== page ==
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My run-ins with Birmingham’s finest

I don’t seem to have the best luck with my limited run-ins with Birmingham’s finest.

I got pulled over by a police officer as I turned into The Summit late Saturday afternoon. He seemed nervous as he walked up alongside my car. I’ve had some insane things occur with my car, which I affectionately call “Big Blue” since it was purchased during my working for a corporation phase. It’s the lone remnant of that time. It definitely doesn’t look perfect as as result of those insane things; the entire left side is torn up.

Anyhow, I was told that I’d not renewed my tag as of yet. I’m still a Yankee at heart, so I still call them license plates. I suddenly remembered that I’d never received notice of renewal. I was told that it didn’t matter and that I should have known. This would be true if I’d grown up here, but I’m still used to the notion of something much more logical with regards to renewal, like renewing based on your birthday month or something like that. I told him that I’d recently moved and he said “yeah, I know all about that,” which still puzzles me. When he returned with my ticket, he had still written down my old address on it.

Now this is the point where I must say that this officer was ten times nicer than the guys I dealt with my last and only other experience with Birmingham’s finest. I slight tangent for a moment…

I was visiting Birmingham in 2000 for City Stages and I’d just dropped my friend Chris off at home because he was sick. I for some crazy reason, wanted to go back and see James Brown perform at the Coca Cola Stage. I ended up finding a parking spot next to St. Paul’s United Methodist Church (a placement I still find funny considering it’s directly across the street from the Civil Rights Institute and what follows).

Being a native New Yorker I realized that there was an unmarked car across the street and the officer inside of it was watching me. I got out of my car and grabbed my bag from my trunk (remember this). Before I got to the intersection there were five cruisers surrounding me and I was being told to put my hands up against the church.

When I asked why I was being detained I was told that there had been reports of a Black man stealing items from cars and the officer had just seen me take something out of the trunk of the car. I said yes since it was my car and I’d just come back from taking someone home. The officer in charge then asked for my identification, though they made me pass them my wallet (since they thought I was armed; really funny looking back).

The officer in charge asked what was in the bag; I told him all of its contents, including a lens for the SLR I’d gotten as a high school graduation gift that I’d just purchased to replace the original. He then asked why I was still driving on a New York State driver’s license if the car I was walking away from had Georgia tags. I told him that if he checked the ownership of the car that my father was listed as the owner and Georgia law stated that only the primary driver had to have a state-issued license and only then if he or she operated the vehicle.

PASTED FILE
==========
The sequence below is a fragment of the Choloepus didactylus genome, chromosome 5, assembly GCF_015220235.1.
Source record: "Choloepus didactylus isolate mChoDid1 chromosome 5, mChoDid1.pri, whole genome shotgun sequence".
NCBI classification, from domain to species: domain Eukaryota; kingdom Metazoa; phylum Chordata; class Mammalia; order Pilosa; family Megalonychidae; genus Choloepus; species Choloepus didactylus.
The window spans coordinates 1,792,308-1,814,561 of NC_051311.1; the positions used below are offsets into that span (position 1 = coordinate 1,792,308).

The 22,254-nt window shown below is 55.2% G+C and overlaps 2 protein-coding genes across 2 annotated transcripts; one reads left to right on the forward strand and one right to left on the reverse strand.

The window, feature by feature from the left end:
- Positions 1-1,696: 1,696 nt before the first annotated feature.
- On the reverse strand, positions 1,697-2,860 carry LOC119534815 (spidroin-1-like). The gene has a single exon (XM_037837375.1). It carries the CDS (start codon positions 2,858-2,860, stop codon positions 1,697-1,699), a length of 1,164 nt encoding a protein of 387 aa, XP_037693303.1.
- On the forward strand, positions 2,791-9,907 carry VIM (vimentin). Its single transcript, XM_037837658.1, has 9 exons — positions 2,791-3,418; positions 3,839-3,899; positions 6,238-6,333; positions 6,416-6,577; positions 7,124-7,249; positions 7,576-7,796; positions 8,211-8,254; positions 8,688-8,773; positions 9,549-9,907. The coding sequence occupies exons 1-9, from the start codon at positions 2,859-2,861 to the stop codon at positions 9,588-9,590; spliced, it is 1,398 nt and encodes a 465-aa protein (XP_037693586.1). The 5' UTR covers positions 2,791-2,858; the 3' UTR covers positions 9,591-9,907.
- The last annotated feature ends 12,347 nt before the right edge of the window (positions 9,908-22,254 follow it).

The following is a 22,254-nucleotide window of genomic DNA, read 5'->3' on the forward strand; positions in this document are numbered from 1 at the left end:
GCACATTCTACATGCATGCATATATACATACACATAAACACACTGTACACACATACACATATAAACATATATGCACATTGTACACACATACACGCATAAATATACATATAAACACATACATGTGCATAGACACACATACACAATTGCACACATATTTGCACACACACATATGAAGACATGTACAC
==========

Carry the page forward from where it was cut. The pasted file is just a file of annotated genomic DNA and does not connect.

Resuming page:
He then noticed my Georgia Press Association card and their attitude suddenly changed. I think they also realized the fact that I was wearing a weekend pass to the festival. They apologized for the inconvenience and said that they “were stopping anyone that came close to the description” of the suspect and hoped that I enjoyed the rest of my trip to Birmingham. Needless to say that it was one of the most unnerving experiences of my life.

Now, returning to the present… even though the registration that accompanies your new tag sticker says that the county is not responsible for you not receiving your notice, I still wanted to make sure that besides being absentminded, that I wasn’t completely at fault. What did I find out? I did find evidence of an email sent to some friends stating that people who had renewals in March and April may never have received their notices due to a printing error. Unfortunately, I could not find the original post that contained the email from the state official admitting to the delay. Not that it matters; I’ll pay the fine.

I’ve learned that I can’t trust my mind to remember certain things anymore. I’ve also learned that I probably need to be driving a nicer car in the future since he followed me from downtown out to The Summit before he stopped me.

The one regret I had from my last encounter with the police was that I did not ask why they were stopping “anyone that fit the description.” I felt that this time I needed to make sure that I’d at least done my part.

That’s all I’ve got, though I’d love to hear your opinions. Enjoy the day!


Published inBirminghamCommentaryurban issues